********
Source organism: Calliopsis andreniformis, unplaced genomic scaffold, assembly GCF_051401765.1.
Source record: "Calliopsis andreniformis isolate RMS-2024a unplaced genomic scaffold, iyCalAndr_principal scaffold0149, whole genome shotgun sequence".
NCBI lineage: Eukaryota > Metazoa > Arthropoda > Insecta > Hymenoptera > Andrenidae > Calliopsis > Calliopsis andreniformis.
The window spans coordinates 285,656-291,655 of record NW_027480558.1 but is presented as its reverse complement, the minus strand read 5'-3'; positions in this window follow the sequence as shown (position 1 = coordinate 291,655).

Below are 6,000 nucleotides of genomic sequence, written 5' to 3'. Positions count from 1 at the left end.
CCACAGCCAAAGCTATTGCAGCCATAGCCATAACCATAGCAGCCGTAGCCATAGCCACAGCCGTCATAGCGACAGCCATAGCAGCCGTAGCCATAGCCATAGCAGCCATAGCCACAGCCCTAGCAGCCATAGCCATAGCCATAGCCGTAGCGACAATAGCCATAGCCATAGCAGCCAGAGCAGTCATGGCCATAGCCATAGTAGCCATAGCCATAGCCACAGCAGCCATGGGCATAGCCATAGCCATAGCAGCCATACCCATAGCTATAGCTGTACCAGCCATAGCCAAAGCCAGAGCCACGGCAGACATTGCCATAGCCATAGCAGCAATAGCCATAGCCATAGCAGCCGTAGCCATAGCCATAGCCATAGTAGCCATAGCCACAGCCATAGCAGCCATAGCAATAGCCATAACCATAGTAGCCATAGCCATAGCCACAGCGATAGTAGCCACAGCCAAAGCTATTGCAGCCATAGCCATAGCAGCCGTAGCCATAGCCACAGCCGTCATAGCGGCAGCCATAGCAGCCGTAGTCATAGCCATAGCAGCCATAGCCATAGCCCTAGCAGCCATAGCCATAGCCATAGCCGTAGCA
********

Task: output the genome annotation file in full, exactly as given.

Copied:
Source organism: Calliopsis andreniformis, unplaced genomic scaffold, assembly GCF_051401765.1.
Source record: "Calliopsis andreniformis isolate RMS-2024a unplaced genomic scaffold, iyCalAndr_principal scaffold0149, whole genome shotgun sequence".
NCBI lineage: Eukaryota > Metazoa > Arthropoda > Insecta > Hymenoptera > Andrenidae > Calliopsis > Calliopsis andreniformis.
The window spans coordinates 285,656-291,655 of record NW_027480558.1 but is presented as its reverse complement, the minus strand read 5'-3'; positions in this window follow the sequence as shown (position 1 = coordinate 291,655).

Below are 6,000 nucleotides of genomic sequence, written 5' to 3'. Positions count from 1 at the left end.
CCACAGCCAAAGCTATTGCAGCCATAGCCATAACCATAGCAGCCGTAGCCATAGCCACAGCCGTCATAGCGACAGCCATAGCAGCCGTAGCCATAGCCATAGCAGCCATAGCCACAGCCCTAGCAGCCATAGCCATAGCCATAGCCGTAGCGACAATAGCCATAGCCATAGCAGCCAGAGCAGTCATGGCCATAGCCATAGTAGCCATAGCCATAGCCACAGCAGCCATGGGCATAGCCATAGCCATAGCAGCCATACCCATAGCTATAGCTGTACCAGCCATAGCCAAAGCCAGAGCCACGGCAGACATTGCCATAGCCATAGCAGCAATAGCCATAGCCATAGCAGCCGTAGCCATAGCCATAGCCATAGTAGCCATAGCCACAGCCATAGCAGCCATAGCAATAGCCATAACCATAGTAGCCATAGCCATAGCCACAGCGATAGTAGCCACAGCCAAAGCTATTGCAGCCATAGCCATAGCAGCCGTAGCCATAGCCACAGCCGTCATAGCGGCAGCCATAGCAGCCGTAGTCATAGCCATAGCAGCCATAGCCATAGCCCTAGCAGCCATAGCCATAGCCATAGCCGTAGCA